Eugene Cho

pete hoekstra and cultural intelligence: why it matters to the church

Ugh.

Did you see Michigan Senate candidate Pete Hoekstra’s political campaign ad during the Super Bowl?

As you read in my previous post, I had some choice words about Go Daddy, Teleflora and other companies that continue to objectify and exploit women but I hadn’t seen Hoekstra’s ad.

Well, I just saw it…and I almost vomited in my mouth. Almost. Those chicken wings I consumed during the Super Bowl wanted to come back up. Check it out: Read the rest of this entry »

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You don’t have to be a celebrity _______ to be influential. Just be faithful.

How do you define a successful church?
How do we measure success as a pastor?

For that matter, how do we measure success in ______________?

As you read this post, I want to invite you to consider replacing ‘celebrity pastor‘ with ‘celebrity __________’.  Insert your area of profession or focus and consider the content of this post.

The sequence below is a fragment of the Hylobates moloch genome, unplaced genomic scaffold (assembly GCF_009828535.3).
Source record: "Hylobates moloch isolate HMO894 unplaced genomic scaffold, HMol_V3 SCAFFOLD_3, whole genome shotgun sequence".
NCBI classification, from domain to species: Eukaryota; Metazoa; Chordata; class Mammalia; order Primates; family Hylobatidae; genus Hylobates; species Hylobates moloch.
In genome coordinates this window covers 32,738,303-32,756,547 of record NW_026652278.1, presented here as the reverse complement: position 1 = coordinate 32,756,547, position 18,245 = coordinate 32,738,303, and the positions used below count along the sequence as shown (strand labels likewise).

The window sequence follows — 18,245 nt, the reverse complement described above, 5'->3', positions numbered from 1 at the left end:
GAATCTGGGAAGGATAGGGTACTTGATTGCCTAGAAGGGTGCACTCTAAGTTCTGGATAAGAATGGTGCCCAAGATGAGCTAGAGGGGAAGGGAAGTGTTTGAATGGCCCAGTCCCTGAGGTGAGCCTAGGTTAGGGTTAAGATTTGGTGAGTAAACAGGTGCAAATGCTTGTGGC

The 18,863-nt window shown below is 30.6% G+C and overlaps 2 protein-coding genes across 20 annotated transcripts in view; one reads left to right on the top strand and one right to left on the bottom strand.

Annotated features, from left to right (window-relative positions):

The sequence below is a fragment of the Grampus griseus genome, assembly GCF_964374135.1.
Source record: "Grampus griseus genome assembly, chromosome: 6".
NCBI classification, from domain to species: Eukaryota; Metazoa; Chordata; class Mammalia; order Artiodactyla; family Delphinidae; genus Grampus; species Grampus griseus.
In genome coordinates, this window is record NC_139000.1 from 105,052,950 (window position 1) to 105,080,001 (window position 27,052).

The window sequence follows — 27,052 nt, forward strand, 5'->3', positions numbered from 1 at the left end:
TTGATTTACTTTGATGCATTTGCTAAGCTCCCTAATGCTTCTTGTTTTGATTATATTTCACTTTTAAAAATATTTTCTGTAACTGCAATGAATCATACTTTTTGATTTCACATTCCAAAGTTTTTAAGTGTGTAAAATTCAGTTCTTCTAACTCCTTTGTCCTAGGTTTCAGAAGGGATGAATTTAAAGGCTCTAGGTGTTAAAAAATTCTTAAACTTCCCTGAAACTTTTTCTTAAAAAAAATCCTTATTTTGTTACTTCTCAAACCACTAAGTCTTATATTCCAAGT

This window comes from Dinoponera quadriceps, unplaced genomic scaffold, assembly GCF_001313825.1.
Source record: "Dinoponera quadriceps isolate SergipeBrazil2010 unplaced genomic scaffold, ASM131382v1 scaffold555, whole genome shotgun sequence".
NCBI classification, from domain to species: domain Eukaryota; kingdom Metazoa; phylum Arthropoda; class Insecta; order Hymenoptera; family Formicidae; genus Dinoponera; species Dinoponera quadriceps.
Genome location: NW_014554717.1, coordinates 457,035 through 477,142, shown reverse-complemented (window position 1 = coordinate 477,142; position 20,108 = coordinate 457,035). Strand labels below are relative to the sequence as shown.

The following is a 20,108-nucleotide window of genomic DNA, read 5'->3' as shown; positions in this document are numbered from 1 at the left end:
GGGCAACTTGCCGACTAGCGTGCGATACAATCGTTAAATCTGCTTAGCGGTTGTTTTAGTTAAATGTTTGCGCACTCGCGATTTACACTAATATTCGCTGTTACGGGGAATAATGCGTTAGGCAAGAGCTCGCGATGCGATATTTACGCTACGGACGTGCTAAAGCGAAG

I’m come to realize that part of my calling as a pastor and leader is to be an encouragement to other pastors – but especially to those that don’t “measure up” to how we in the church subculture often directly or indirectly elevate stories of successful pastors – aka ‘celebrity pastors.’

This post isn’t a criticism of celebrity pastors. Hardly at all. Instead, it’s a post to accentuate the importance of all those who serve and lead in the church – but especially those pastors you’ll never hear of; Those that are not part of the preaching circuit; Those that don’t have publishing deals, etc.

I am not a successful pastor. I don’t pastor a mega-church or a large church. I don’t facilitate astronomical budgets, earn a huge salary, travel with huge entourages, fly on private jets, and have thousands upon thousands of sermon subscribers.

But nevertheless, I have influence.
We all do.

I’m simply trying to be faithful to the things, to the people, to the city, Read the rest of this entry »

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gender, church, and the art of alternate endings